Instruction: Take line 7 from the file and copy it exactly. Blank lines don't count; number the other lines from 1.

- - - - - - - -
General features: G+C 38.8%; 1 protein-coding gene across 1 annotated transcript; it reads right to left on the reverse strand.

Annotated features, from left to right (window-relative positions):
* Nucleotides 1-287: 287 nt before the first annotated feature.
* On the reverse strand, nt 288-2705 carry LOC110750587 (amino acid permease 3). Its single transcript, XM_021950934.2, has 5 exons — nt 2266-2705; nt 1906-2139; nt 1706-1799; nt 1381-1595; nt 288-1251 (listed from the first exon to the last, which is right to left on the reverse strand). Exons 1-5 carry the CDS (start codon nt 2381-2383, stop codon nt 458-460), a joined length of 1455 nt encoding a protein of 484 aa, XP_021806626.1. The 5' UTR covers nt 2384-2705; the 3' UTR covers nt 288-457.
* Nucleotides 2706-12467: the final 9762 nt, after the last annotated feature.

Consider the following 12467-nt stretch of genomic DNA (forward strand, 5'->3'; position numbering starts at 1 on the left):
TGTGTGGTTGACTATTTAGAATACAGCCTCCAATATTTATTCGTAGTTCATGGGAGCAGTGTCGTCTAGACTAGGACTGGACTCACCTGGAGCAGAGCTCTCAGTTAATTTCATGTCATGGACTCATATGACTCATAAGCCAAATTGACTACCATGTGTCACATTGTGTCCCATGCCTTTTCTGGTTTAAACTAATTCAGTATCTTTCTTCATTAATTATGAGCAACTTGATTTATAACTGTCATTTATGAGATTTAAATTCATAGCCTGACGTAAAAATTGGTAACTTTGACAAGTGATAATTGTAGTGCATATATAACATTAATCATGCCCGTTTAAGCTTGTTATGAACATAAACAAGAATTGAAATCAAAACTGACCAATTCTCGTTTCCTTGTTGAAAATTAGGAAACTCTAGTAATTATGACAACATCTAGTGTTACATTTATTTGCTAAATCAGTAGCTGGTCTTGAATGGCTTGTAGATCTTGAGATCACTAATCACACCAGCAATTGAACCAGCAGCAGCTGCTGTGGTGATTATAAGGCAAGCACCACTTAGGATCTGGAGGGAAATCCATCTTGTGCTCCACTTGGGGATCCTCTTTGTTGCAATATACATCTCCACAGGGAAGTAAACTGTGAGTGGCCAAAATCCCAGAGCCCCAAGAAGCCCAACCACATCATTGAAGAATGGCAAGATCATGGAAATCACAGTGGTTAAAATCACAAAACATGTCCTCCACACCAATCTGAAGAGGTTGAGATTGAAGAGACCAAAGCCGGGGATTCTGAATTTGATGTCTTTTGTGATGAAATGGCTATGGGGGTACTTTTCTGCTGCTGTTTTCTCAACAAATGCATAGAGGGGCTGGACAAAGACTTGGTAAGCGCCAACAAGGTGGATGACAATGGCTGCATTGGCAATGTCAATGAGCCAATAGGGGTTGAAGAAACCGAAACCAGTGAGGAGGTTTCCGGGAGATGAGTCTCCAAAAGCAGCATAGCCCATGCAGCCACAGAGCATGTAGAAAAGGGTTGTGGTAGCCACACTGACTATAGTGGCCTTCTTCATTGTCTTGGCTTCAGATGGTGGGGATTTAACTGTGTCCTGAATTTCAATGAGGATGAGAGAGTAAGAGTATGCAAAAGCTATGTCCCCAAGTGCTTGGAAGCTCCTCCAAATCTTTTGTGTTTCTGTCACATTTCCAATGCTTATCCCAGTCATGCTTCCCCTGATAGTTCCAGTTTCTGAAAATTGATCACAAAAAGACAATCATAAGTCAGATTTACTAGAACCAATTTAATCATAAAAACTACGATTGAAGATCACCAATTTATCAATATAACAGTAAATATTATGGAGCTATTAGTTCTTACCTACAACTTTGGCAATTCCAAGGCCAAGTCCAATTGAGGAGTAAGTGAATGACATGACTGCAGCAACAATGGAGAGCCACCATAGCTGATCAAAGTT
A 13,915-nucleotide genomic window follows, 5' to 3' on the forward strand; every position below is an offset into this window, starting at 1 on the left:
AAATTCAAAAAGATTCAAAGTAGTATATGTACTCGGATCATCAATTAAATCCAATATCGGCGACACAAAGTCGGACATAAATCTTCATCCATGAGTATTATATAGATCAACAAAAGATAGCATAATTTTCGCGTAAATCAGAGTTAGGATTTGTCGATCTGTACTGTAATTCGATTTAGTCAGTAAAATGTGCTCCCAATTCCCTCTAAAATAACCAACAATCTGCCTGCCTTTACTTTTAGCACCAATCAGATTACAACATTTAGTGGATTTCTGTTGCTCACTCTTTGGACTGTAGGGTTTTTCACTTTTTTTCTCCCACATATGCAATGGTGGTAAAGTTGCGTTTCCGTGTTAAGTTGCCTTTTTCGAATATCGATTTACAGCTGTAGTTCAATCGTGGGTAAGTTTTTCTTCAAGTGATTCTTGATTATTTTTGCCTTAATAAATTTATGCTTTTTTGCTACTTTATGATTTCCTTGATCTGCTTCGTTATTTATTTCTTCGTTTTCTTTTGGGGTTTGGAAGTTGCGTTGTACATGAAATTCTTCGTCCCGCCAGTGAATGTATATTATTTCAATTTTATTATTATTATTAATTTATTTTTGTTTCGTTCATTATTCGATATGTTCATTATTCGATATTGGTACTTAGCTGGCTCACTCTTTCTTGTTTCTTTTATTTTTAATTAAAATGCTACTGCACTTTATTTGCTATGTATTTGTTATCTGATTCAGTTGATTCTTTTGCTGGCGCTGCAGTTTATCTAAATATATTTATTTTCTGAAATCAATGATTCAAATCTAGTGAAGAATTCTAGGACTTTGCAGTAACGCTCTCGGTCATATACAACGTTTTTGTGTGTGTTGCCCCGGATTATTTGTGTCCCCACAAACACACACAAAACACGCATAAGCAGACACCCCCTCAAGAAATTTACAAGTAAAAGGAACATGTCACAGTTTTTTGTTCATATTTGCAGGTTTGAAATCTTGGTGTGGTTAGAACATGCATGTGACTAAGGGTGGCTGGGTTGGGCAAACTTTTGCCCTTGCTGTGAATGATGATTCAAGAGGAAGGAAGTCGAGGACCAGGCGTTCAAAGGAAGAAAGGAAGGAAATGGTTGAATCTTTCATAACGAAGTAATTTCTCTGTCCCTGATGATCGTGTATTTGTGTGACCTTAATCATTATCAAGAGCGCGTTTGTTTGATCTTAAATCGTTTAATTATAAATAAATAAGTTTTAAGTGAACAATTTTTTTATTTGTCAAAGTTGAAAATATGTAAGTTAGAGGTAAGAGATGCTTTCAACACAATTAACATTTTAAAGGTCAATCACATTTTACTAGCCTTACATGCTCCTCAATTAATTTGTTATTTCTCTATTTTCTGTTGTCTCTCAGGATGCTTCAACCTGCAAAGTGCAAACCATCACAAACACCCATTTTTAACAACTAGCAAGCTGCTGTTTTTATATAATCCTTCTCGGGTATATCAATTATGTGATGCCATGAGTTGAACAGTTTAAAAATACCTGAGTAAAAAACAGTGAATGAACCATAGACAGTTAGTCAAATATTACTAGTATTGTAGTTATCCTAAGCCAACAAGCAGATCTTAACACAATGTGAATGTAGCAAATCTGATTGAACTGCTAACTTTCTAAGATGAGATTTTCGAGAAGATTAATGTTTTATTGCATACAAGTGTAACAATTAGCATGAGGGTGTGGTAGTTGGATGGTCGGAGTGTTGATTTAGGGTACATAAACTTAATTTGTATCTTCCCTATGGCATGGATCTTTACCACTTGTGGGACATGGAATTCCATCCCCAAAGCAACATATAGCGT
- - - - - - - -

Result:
TGTGTGGTTGACTATTTAGAATACAGCCTCCAATATTTATTCGTAGTTCATGGGAGCAGTGTCGTCTAGACTAGGACTGGACTCACCTGGAGCAGAGCTCTCAGTTAATTTCATGTCATGGACTCATATGACTCATAAGCCAAATTGACTACCATGTGTCACATTGTGTCCCATGCCTTTTCTGGTTTAAACTAATTCAGTATCTTTCTTCATTAATTATGAGCAACTTGATTTATAACTGTCATTTATGAGATTTAAATTCATAGCCTGACGTAAAAATTGGTAACTTTGACAAGTGATAATTGTAGTGCATATATAACATTAATCATGCCCGTTTAAGCTTGTTATGAACATAAACAAGAATTGAAATCAAAACTGACCAATTCTCGTTTCCTTGTTGAAAATTAGGAAACTCTAGTAATTATGACAACATCTAGTGTTACATTTATTTGCTAAATCAGTAGCTGGTCTTGAATGGCTTGTAGATCTTGAGATCACTAATCACACCAGCAATTGAACCAGCAGCAGCTGCTGTGGTGATTATAAGGCAAGCACCACTTAGGATCTGGAGGGAAATCCATCTTGTGCTCCACTTGGGGATCCTCTTTGTTGCAATATACATCTCCACAGGGAAGTAAACTGTGAGTGGCCAAAATCCCAGAGCCCCAAGAAGCCCAACCACATCATTGAAGAATGGCAAGATCATGGAAATCACAGTGGTTAAAATCACAAAACATGTCCTCCACACCAATCTGAAGAGGTTGAGATTGAAGAGACCAAAGCCGGGGATTCTGAATTTGATGTCTTTTGTGATGAAATGGCTATGGGGGTACTTTTCTGCTGCTGTTTTCTCAACAAATGCATAGAGGGGCTGGACAAAGACTTGGTAAGCGCCAACAAGGTGGATGACAATGGCTGCATTGGCAATGTCAATGAGCCAATAGGGGTTGAAGAAACCGAAACCAGTGAGGAGGTTTCCGGGAGATGAGTCTCCAAAAGCAGCATAGCCCATGCAGCCACAGAGCATGTAGAAAAGGGTTGTGGTAGCCACACTGACTATAGTGGCCTTCTTCATTGTCTTGGCTTCAGATGGTGGGGATTTAACTGTGTCCTGAATTTCAATGAGGATGAGAGAGTAAGAGTATGCAAAAGCTATGTCCCCAAGTGCTTGGAAGCTCCTCCAAATCTTTTGTGTTTCTGTCACATTTCCAATGCTTATCCCAGTCATGCTTCCCCTGATAGTTCCAGTTTCTGAAAATTGATCACAAAAAGACAATCATAAGTCAGATTTACTAGAACCAATTTAATCATAAAAACTACGATTGAAGATCACCAATTTATCAATATAACAGTAAATATTATGGAGCTATTAGTTCTTACCTACAACTTTGGCAATTCCAAGGCCAAGTCCAATTGAGGAGTAAGTGAATGACATGACTGCAGCAACAATGGAGAGCCACCATAGCTGATCAAAGTT